The lesson that the world needs to take away from Fukushima is that it is okay to build hundreds or thousands of new nuclear power stations and to place them quite close to the backyards of millions of people. Sure, the plants are not absolutely safe and may be subject to damage from various events. They will not be manned by perfectly competent individuals who know exactly what to do at all times. However the layers of defense enabled by an incredibly dense energy source are sufficiently robust to ensure that the public will be protected from physical harm no matter what happens to the plant. People living close to the plants have nothing to worry about.
For me, that is the definition of an acceptable neighbor, especially when it is a neighbor that can produce massive quantities of clean, reliable, valuable electricity with little impact outside of the gates since its fuel deliveries can fit onto a few trucks that only need to deliver every 18 months.
However, nuclear advocates have a lot of work to do to spread that message. Getting back to the headline of this post, I ran across one of the least informed pieces about Fukushima and nuclear energy I have found yet. The op-ed is titled Japan’s Nuclear Mobsters Escape Tsunami Pain: William Pesek. The general thrust of the commentary is that there should be criminal prosecutions of the people who built the reactor, the people who operated the power station and the politicians that allowed the power station to be built. Pesek refers to the entire population of the nuclear industry as a “mob” that is dangerous to the Earth. Here is a quote:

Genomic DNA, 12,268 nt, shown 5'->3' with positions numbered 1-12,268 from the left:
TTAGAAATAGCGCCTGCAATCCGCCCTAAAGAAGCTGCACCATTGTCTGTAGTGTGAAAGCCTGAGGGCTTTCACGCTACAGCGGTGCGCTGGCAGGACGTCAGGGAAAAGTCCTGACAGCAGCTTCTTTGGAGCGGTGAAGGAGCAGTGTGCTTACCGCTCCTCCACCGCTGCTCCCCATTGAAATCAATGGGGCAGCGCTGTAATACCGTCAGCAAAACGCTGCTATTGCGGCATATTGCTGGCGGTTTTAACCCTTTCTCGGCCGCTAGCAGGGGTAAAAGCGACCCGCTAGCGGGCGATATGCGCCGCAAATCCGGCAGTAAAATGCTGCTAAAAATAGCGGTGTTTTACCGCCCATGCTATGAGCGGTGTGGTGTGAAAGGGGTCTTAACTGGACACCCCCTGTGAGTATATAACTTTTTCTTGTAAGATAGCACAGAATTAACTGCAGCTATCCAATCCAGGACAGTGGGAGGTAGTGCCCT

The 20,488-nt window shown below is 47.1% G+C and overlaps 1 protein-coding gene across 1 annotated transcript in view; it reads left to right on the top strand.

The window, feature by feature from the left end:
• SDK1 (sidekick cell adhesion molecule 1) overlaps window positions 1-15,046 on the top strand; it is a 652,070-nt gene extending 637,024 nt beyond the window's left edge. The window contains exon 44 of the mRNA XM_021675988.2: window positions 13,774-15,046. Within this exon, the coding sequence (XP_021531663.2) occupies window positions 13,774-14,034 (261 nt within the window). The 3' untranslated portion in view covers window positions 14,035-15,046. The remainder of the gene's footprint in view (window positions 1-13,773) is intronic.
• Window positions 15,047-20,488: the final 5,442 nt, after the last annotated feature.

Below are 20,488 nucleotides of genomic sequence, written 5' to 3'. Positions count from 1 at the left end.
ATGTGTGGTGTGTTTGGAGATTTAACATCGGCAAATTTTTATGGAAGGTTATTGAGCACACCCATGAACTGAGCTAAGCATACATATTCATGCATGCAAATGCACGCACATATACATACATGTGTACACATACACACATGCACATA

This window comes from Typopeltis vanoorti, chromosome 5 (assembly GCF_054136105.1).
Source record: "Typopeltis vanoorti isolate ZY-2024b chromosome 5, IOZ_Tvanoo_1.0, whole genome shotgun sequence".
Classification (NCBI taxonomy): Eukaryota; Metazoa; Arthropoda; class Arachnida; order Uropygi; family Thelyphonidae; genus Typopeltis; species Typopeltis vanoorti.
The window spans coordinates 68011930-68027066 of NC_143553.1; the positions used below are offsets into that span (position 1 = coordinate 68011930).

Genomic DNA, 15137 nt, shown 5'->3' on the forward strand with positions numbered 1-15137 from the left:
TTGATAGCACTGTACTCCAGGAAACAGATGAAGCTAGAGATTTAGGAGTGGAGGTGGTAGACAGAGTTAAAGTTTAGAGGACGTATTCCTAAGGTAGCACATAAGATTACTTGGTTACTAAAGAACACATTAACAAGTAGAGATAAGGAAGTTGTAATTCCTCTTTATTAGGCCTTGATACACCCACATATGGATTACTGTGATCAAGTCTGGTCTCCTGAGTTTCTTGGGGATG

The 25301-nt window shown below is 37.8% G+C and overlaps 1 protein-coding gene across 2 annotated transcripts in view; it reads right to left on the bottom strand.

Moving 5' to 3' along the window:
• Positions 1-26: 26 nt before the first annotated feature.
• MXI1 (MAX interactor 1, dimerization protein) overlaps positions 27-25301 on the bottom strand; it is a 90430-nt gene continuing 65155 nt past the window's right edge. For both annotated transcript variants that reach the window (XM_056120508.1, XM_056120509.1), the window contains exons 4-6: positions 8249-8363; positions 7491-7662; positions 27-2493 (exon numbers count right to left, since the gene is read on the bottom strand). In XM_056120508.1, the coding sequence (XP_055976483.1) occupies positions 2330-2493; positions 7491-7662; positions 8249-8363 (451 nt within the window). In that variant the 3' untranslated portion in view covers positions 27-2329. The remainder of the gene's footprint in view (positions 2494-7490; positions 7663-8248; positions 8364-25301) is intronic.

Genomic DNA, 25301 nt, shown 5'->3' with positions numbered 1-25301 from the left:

Noda made life safe again for the nuclear mob. He’s giving them a get-out-of-jail-free card that ensures Japan will learn little from 3/11. It’s funny, really. The world fixates on Japan’s organized crime groups. Even the Obama administration is freezing assets of Japan’s largest yakuza network, the Yamaguchi-gumi. What about the nuclear mob? Its members might not have full-body tattoos and missing fingers, but they’re far more dangerous to our planet.